Home News US companies’ confidence in the UK slips, survey finds

US companies’ confidence in the UK slips, survey finds

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Confidence among US companies with British operations has slipped over the past year because of poor UK-EU relations after Brexit, concerns about labour shortages and rising corporate taxes, according to new research.

A survey of 54 US-based companies operating in the UK for BritishAmerican Business, a transatlantic trade association, found 20 per cent said their confidence in the UK was increasing, compared with 25 per cent last year.

On a scale of 1 to 10, the average confidence rating among the US companies was 7.3 in 2022, down from 7.8 in 2021.

The survey, conducted by Bain & Company in April and May this year, found the failure to build a constructive relationship between London and Brussels since the UK left the EU had a negative impact on sentiment.

“What US companies want is clear: to attract future investment, US investors want the UK government to repair its political and trade relationships with the EU,” said the report.

The research comes as candidates in the Conservative party leadership contest have expressed support for legislation to unilaterally rip up part of UK prime minister Boris Johnson’s withdrawal agreement with the EU, prompting Brussels to warn of a possible trade war.

When asked what would increase the UK’s attractiveness as an investment destination, almost 80 per cent of US companies said improving relations with the EU as among their top three priorities.

More than 1.5m people work for US companies operating in the UK, which remains attractive overall because of a common language, adherence to the rule of law and access to finance.

Duncan Edwards, chief executive of BritishAmerican Business, said while the overall transatlantic business relationship was strong, US companies operating in the UK “are less confident in it as a place to do business than last year”. 

“Concerns over the UK’s fractured relationship with the European Union, its future tax competitiveness, and persisting restrictions to labour mobility and access to talent persist, and are the driving force behind this slip in confidence,” he added.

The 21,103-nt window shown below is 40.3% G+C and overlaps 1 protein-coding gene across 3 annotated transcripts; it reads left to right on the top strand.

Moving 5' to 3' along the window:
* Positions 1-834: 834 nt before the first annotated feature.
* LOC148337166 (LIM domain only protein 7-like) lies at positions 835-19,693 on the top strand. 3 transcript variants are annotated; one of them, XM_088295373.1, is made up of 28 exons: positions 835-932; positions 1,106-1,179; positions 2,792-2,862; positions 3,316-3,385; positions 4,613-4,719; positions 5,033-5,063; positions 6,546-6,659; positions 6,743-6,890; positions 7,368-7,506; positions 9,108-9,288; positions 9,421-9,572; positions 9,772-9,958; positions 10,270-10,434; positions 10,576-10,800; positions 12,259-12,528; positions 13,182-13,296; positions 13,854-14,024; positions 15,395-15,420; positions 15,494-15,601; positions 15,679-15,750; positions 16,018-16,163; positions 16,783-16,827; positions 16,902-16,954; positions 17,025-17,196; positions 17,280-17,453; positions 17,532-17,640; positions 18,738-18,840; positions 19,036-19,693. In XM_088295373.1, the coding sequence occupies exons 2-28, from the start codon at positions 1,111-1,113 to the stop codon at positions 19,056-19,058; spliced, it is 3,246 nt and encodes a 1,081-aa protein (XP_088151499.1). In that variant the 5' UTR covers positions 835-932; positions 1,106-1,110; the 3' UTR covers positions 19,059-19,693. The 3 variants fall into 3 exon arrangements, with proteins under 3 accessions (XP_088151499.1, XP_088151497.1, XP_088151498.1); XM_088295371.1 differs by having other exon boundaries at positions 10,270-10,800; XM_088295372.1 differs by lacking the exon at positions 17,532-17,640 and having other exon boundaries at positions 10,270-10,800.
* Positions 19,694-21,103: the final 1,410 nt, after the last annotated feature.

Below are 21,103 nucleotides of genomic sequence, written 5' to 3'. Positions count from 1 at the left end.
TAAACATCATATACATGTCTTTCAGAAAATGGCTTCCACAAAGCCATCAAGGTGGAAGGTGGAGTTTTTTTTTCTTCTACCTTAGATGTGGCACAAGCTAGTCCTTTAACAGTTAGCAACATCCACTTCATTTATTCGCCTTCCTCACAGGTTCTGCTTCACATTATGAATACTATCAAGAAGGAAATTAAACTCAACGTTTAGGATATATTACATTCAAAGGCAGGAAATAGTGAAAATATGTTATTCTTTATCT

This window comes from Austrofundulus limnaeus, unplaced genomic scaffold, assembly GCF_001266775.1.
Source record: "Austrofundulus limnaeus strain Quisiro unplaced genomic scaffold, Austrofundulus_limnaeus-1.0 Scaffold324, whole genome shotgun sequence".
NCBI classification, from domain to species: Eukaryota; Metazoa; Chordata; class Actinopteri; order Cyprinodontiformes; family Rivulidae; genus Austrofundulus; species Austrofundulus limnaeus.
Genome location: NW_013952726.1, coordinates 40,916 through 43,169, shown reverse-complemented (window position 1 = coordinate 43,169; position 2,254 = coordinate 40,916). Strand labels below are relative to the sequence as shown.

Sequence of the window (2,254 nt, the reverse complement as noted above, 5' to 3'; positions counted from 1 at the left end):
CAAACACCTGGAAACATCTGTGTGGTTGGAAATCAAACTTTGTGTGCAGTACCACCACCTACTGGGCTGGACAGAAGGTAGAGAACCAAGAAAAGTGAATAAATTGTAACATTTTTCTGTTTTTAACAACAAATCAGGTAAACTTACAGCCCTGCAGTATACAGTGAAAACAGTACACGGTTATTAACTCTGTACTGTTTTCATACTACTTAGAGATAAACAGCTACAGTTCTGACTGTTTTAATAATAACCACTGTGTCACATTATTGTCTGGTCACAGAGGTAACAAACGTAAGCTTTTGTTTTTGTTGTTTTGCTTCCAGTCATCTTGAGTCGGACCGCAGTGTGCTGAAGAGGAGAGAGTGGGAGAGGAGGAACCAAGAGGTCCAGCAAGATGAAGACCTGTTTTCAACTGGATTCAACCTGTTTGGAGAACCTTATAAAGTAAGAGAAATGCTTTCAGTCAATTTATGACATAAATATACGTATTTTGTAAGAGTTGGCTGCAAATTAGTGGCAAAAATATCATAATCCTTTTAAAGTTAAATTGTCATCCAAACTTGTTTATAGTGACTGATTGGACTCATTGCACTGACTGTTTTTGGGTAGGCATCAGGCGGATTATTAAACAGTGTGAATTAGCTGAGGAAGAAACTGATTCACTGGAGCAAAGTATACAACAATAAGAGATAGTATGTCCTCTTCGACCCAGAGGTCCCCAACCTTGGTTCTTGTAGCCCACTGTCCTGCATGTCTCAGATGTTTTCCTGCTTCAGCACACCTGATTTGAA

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In March 2021 the then chancellor Rishi Sunak announced plans to increase corporation tax from 19 per cent to 23 per cent in 2023 as part of efforts to repair the UK’s public finances after the coronavirus crisis.

The reopening of the British economy following the pandemic, after many workers were furloughed or lost their jobs, has resulted in labour shortages in multiple sectors, including travel and hospitality.

The survey said a significant number of US companies were reporting “ongoing labor shortages” in the UK that they cannot fill locally, echoing the concerns of British trade bodies.

Addressing those concerns should be top of the list of priorities for Johnson’s successor “if momentum is to swing back in favour of the UK” for transatlantic investors”, said Edwards.

The British Chambers of Commerce last week urged the government to relax immigration restrictions after a quarterly recruitment survey found more than 75 per cent of businesses in construction, manufacturing, logistics and hospitality were reporting difficulties in filling vacancies.

The Department for International Trade said that US investor confidence remained high in the UK.

“Through our ambitious programme of US state-level agreements, our bilateral joint dialogues and drive to break down market barriers, we are boosting UK-US trade and unlocking opportunities for businesses on both sides of the Atlantic,” added the department.

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